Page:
Programming Assignment Rubric
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Criterion
Approx. % of Grade
Excellent (100%)Adequate (80%)Poor (60%)Not Met (0%)
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Program Specifications / Correctness50%No errors, program always works correctly and meets the specification(s).Minor details of the program specification are violated, program functions incorrectly for some inputs.Significant details of the specification are violated, program often exhibits incorrect behavior.Program only functions correctly in very limited cases or not at all.
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Readability20%No errors, code is clean, understandable, and well-organized.Minor issues with consistent indentation, use of whitespace, variable naming, or general organization.At least one major issue with indentation, whitespace, variable names, or organization.Major problems with at three or four of the readability subcategories.
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Documentation20%No errors, code is well-commented.One or two places that could benefit from comments are missing them or the code isoverly commented.File header missing, complicated lines or sections of code uncommented or lacking meaningful comments.No file header or comments present.
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Code Efficiency5%No errors, code uses the best approach in every case.N/ACode uses poorly-chosen approaches in at least one place.Many things in the code could have been accomplished in an easier, faster, or otherwise better fashion.
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Assignment Specifications5%No errorsN/AMinor details of the assignment specification are violated, such as files named incorrectly or extra instructions slightly misunderstood.Significant details of the specification are violated, such as extra instructions ignored or entirely misunderstood.
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Program Specifications / Correctness
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This is the most important criterion. A program must meet its specifications and function correctly. This means that it behaves as desired, producing the correct output, for a variety of inputs. This criterion includes the need to meet specifications by writing a program in a particular way or using a particular language feature, if such a thing is mentioned in the problem.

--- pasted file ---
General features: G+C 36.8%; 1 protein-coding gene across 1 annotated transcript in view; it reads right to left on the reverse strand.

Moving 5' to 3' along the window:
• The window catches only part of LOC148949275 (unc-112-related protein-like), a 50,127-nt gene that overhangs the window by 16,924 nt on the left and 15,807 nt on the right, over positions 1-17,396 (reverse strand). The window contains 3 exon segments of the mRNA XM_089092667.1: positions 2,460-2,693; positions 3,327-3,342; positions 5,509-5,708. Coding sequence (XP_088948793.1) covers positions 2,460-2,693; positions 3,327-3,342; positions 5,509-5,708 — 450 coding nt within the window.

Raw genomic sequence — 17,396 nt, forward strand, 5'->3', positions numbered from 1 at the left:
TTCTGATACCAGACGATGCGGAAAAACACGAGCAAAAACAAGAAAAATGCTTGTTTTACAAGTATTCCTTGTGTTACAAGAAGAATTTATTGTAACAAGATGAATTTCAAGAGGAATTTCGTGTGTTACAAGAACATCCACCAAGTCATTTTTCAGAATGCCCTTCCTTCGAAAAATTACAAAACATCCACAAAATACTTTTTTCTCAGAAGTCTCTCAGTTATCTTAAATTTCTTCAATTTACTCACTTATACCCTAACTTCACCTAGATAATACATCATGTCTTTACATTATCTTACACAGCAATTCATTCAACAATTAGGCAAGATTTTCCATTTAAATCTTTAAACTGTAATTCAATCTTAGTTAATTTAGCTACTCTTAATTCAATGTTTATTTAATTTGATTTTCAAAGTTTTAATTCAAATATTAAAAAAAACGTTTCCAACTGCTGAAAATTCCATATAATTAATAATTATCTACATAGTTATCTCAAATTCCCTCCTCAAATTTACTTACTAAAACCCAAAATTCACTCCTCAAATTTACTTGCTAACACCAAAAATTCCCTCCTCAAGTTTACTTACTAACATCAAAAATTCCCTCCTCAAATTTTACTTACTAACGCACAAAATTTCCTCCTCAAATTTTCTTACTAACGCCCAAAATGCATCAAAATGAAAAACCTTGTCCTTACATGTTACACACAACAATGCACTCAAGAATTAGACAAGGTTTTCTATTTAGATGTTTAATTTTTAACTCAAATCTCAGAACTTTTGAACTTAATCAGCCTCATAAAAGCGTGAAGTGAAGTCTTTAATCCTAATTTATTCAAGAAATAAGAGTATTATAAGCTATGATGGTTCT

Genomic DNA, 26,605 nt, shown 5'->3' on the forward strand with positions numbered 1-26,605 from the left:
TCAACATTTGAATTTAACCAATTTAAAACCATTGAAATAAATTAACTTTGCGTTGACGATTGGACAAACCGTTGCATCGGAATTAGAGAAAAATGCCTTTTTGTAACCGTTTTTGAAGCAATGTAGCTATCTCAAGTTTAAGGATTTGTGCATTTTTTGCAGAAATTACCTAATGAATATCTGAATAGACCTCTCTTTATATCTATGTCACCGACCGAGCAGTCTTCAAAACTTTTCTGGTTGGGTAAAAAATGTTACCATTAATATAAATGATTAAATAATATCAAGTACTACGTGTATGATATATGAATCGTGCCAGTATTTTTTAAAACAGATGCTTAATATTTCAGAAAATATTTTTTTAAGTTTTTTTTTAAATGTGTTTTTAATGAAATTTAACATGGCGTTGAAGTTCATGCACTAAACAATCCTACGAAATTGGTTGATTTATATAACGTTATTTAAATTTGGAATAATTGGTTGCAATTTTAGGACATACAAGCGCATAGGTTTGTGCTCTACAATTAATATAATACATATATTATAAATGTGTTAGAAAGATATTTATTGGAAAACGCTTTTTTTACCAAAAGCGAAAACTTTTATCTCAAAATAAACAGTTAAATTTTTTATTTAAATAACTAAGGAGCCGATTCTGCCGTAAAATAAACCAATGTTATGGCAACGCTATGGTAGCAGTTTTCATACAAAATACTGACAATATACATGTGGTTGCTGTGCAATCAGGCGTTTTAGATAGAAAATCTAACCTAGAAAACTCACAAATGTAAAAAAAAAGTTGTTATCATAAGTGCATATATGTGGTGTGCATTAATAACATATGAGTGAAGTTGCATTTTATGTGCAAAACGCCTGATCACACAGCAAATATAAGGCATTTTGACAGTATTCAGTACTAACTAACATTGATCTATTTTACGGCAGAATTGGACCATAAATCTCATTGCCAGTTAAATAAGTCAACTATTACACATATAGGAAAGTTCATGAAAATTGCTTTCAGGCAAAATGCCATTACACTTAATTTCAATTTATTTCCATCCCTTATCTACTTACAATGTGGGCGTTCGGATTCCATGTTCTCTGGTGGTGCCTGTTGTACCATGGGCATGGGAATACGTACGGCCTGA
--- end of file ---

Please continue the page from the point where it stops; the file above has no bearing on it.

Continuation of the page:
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Readability
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Code needs to be readable to both you and a knowledgeable third party. This involves:
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Using indentation consistently (e.g., every function's body is indented to the same level)
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Adding whitespace (blank lines, spaces) where appropriate to help separate distinct parts of the code (e.g., space after commas in lists, blank lines between functions or between blocks of related lines within functions, etc.)
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Giving variables meaningful names. Variables named A, B, and C or foo, bar, and baz give the reader no information whatsoever about their purpose or what information they may hold. Names likeprincipal, maximum, and counter are much more useful. Loop variables are a common exception to this idea, and loop variables named i, j, etc. are okay.
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The code should be well organized. Functions should be defined in one section of the program, code should be organized into functions so that blocks of code that need to be reused are contained within functions to enable that, and functions should have meaningful names. This is a concept that we will be learning about as we write more and more code in CS 127, and so few points, if any, will be taken off for organization issues that we have not yet addressed in class.
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Documentation
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All code should also be well-commented. This requires striking a balance between commenting everything, which adds a great deal of unneeded noise to the code, and commenting nothing, in which case the reader of the code (or you, when you come back to it later) has no assistance in understanding the more complex or less obvious sections of code. In general, aim to put a comment on any line of code that you might not understand yourself if you came back to it in a month without having thought about it in the interim.
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Code Efficiency
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There are often many ways to write a program that meets a particular specification, and several of them are often poor choices. They may be poor choices because they take many more lines of code (and thus your effort and time) than needed, or they may take much more of the computer's time to execute than needed. For example, a certain section of code can be executed ten times by copying and pasting it ten times in a row or by putting it in a simple for loop. The latter is far superior and greatly preferred, not only because it makes it faster to both write the code and read it later, but because it makes it easier for you to change and maintain.
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Assignment Specifications
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Assignments will usually contain specifications and/or requirements outside of the programming problems themselves. For example, the way you name your files to submit them to the course website will be specified in the assignment. Other instructions may be included as well, so please read the assignments carefully.
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